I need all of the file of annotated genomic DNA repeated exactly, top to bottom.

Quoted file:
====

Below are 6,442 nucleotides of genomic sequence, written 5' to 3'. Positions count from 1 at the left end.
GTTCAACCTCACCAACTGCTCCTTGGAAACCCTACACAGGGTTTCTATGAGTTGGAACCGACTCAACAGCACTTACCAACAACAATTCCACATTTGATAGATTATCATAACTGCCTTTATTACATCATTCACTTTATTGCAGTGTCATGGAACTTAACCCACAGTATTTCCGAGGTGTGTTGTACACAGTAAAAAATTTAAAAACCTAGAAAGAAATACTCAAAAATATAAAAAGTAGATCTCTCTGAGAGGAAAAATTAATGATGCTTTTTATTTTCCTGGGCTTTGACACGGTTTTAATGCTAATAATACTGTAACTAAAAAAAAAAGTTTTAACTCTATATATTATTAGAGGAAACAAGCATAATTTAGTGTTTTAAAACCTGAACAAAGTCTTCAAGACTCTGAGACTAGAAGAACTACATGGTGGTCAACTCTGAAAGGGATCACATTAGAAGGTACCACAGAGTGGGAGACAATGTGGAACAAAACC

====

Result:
Below are 6,442 nucleotides of genomic sequence, written 5' to 3'. Positions count from 1 at the left end.
GTTCAACCTCACCAACTGCTCCTTGGAAACCCTACACAGGGTTTCTATGAGTTGGAACCGACTCAACAGCACTTACCAACAACAATTCCACATTTGATAGATTATCATAACTGCCTTTATTACATCATTCACTTTATTGCAGTGTCATGGAACTTAACCCACAGTATTTCCGAGGTGTGTTGTACACAGTAAAAAATTTAAAAACCTAGAAAGAAATACTCAAAAATATAAAAAGTAGATCTCTCTGAGAGGAAAAATTAATGATGCTTTTTATTTTCCTGGGCTTTGACACGGTTTTAATGCTAATAATACTGTAACTAAAAAAAAAAGTTTTAACTCTATATATTATTAGAGGAAACAAGCATAATTTAGTGTTTTAAAACCTGAACAAAGTCTTCAAGACTCTGAGACTAGAAGAACTACATGGTGGTCAACTCTGAAAGGGATCACATTAGAAGGTACCACAGAGTGGGAGACAATGTGGAACAAAACC